Europe Mulls Six-Month Limit for Search Engine Data Storage

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Search engine companies may be set for a clash with European regulators over how long personal data related to searches should be retained.

A new report from the European Commission's Article 29 Data Protection Working Party recommends that personal search data should be discarded after six months, despite the fact most search companies are retaining data much longer.

The report looked at how data handling by search engines complies with European regulations such as the Data Protection Directive.

Search data can be used to build a profile of a person's interests, relations and intentions, even if some identifying information is removed, the report said. The collection of data en masse by search engines has considerable privacy implications, it said.

The report, available on the Web site of the Dutch Data Protection Authority, recommends that search engine data should be either deleted or irreversibly made anonymous after it no longer serves a purpose, a period that should not exceed six months.

Beyond that period, search engines "must demonstrate comprehensively that it is strictly necessary for the service," the report said.

The report also rejected defenses by search engine companies that longer data retention periods help improve the service or to better security.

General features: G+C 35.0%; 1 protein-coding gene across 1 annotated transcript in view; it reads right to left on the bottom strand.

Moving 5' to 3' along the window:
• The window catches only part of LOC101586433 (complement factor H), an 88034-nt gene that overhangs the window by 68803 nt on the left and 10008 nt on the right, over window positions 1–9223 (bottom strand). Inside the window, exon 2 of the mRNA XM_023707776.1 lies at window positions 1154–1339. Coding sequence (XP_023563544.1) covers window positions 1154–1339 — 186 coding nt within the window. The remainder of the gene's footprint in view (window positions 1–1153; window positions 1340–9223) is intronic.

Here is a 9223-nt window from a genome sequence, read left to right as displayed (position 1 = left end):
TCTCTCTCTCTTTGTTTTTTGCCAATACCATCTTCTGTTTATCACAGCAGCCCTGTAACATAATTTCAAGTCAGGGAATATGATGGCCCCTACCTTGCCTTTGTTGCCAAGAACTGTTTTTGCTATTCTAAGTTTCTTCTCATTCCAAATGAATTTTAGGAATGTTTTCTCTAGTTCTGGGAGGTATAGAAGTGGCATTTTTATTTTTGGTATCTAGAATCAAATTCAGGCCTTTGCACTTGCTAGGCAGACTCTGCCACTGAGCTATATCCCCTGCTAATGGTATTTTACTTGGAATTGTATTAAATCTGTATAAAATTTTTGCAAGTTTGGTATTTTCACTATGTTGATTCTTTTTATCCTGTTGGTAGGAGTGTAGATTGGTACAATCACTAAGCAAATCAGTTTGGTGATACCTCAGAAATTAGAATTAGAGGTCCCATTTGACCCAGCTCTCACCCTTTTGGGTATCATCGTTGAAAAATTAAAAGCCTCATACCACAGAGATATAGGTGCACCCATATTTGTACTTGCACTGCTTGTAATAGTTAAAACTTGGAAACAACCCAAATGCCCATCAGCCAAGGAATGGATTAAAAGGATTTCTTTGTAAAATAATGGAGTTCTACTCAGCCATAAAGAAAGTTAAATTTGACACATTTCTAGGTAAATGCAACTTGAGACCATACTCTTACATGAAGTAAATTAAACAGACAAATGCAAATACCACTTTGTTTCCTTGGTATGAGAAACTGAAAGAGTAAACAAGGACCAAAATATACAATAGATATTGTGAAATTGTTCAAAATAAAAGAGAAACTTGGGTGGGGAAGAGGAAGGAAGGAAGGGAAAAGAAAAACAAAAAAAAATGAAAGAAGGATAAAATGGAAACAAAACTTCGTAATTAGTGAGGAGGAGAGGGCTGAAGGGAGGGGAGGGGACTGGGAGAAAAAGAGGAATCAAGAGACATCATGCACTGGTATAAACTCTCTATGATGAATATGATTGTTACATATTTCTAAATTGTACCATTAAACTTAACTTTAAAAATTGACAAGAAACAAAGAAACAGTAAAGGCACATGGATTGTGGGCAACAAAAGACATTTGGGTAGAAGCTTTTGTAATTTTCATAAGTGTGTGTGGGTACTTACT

"After the end of a search session, personal data could be deleted, and the continued storage therefore needs an adequate justification," the report said. " However, some search engines seem to retain data indefinitely, which is prohibited."

The data collected by search engines can include a host of details, including IP (Internet protocol) address, search terms, data and time of the search as well brand of browser, operating system and language used.

The report takes aim at some of the biggest Internet players such as Google, Yahoo and Microsoft.

Google said on Tuesday it has reacted to concerns over search data, saying it was the first company to anonymize its search logs. It also changed the expiry times of data files it places on PCs, known as cookies, which allow for example a person to stay logged in to a Web site or for the site to remember particular preferences.

"Protecting users' privacy is at the heart of all our products," said Peter Fleischer, Google's global privacy council, in a statement.

Yahoo said it was reviewing the working party's report, adding it is committed to providing clear comprehensive privacy policies. Microsoft could not be immediately reached for comment.

All three companies retain some search data longer than six months, which could eventually put them at odds with the Commission. The working party report will be used by the Commission as it studies data protection.

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